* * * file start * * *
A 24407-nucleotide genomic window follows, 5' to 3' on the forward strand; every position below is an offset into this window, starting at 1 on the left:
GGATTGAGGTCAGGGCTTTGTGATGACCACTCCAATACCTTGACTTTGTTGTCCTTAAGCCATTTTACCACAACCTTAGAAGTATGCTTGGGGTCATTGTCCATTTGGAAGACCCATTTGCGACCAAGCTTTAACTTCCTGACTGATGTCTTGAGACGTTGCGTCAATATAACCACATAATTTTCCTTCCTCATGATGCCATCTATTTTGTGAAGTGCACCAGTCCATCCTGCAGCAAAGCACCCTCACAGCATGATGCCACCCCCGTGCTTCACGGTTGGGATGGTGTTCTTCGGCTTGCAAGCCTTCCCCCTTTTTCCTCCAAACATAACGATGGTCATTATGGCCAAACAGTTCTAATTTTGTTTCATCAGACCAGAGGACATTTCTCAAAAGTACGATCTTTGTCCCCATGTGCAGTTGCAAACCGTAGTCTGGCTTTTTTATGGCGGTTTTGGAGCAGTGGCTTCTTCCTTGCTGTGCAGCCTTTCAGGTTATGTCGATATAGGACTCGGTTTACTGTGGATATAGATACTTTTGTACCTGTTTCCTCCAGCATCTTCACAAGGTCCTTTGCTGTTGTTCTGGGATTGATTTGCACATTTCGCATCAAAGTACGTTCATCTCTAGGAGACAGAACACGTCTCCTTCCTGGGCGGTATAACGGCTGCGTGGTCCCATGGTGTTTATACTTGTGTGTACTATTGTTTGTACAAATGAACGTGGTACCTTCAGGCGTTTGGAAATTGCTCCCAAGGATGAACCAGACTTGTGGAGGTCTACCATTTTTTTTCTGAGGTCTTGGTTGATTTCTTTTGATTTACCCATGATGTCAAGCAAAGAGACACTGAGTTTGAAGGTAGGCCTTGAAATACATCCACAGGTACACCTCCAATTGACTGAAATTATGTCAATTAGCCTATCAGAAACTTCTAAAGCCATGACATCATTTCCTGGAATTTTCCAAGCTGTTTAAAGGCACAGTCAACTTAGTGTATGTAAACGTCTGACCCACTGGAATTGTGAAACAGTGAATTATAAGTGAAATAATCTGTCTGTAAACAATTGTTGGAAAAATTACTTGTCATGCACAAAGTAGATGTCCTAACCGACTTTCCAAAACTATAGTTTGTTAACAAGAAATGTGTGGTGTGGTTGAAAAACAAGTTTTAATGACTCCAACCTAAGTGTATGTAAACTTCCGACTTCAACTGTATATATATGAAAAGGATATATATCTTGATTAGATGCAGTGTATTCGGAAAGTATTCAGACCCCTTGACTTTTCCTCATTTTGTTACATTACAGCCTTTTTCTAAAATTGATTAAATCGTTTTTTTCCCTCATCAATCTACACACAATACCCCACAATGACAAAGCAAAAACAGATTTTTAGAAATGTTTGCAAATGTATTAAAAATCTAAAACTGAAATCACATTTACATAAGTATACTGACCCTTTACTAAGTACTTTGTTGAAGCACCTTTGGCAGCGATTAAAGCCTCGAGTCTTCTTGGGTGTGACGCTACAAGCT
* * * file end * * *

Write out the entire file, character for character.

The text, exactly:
A 24407-nucleotide genomic window follows, 5' to 3' on the forward strand; every position below is an offset into this window, starting at 1 on the left:
GGATTGAGGTCAGGGCTTTGTGATGACCACTCCAATACCTTGACTTTGTTGTCCTTAAGCCATTTTACCACAACCTTAGAAGTATGCTTGGGGTCATTGTCCATTTGGAAGACCCATTTGCGACCAAGCTTTAACTTCCTGACTGATGTCTTGAGACGTTGCGTCAATATAACCACATAATTTTCCTTCCTCATGATGCCATCTATTTTGTGAAGTGCACCAGTCCATCCTGCAGCAAAGCACCCTCACAGCATGATGCCACCCCCGTGCTTCACGGTTGGGATGGTGTTCTTCGGCTTGCAAGCCTTCCCCCTTTTTCCTCCAAACATAACGATGGTCATTATGGCCAAACAGTTCTAATTTTGTTTCATCAGACCAGAGGACATTTCTCAAAAGTACGATCTTTGTCCCCATGTGCAGTTGCAAACCGTAGTCTGGCTTTTTTATGGCGGTTTTGGAGCAGTGGCTTCTTCCTTGCTGTGCAGCCTTTCAGGTTATGTCGATATAGGACTCGGTTTACTGTGGATATAGATACTTTTGTACCTGTTTCCTCCAGCATCTTCACAAGGTCCTTTGCTGTTGTTCTGGGATTGATTTGCACATTTCGCATCAAAGTACGTTCATCTCTAGGAGACAGAACACGTCTCCTTCCTGGGCGGTATAACGGCTGCGTGGTCCCATGGTGTTTATACTTGTGTGTACTATTGTTTGTACAAATGAACGTGGTACCTTCAGGCGTTTGGAAATTGCTCCCAAGGATGAACCAGACTTGTGGAGGTCTACCATTTTTTTTCTGAGGTCTTGGTTGATTTCTTTTGATTTACCCATGATGTCAAGCAAAGAGACACTGAGTTTGAAGGTAGGCCTTGAAATACATCCACAGGTACACCTCCAATTGACTGAAATTATGTCAATTAGCCTATCAGAAACTTCTAAAGCCATGACATCATTTCCTGGAATTTTCCAAGCTGTTTAAAGGCACAGTCAACTTAGTGTATGTAAACGTCTGACCCACTGGAATTGTGAAACAGTGAATTATAAGTGAAATAATCTGTCTGTAAACAATTGTTGGAAAAATTACTTGTCATGCACAAAGTAGATGTCCTAACCGACTTTCCAAAACTATAGTTTGTTAACAAGAAATGTGTGGTGTGGTTGAAAAACAAGTTTTAATGACTCCAACCTAAGTGTATGTAAACTTCCGACTTCAACTGTATATATATGAAAAGGATATATATCTTGATTAGATGCAGTGTATTCGGAAAGTATTCAGACCCCTTGACTTTTCCTCATTTTGTTACATTACAGCCTTTTTCTAAAATTGATTAAATCGTTTTTTTCCCTCATCAATCTACACACAATACCCCACAATGACAAAGCAAAAACAGATTTTTAGAAATGTTTGCAAATGTATTAAAAATCTAAAACTGAAATCACATTTACATAAGTATACTGACCCTTTACTAAGTACTTTGTTGAAGCACCTTTGGCAGCGATTAAAGCCTCGAGTCTTCTTGGGTGTGACGCTACAAGCT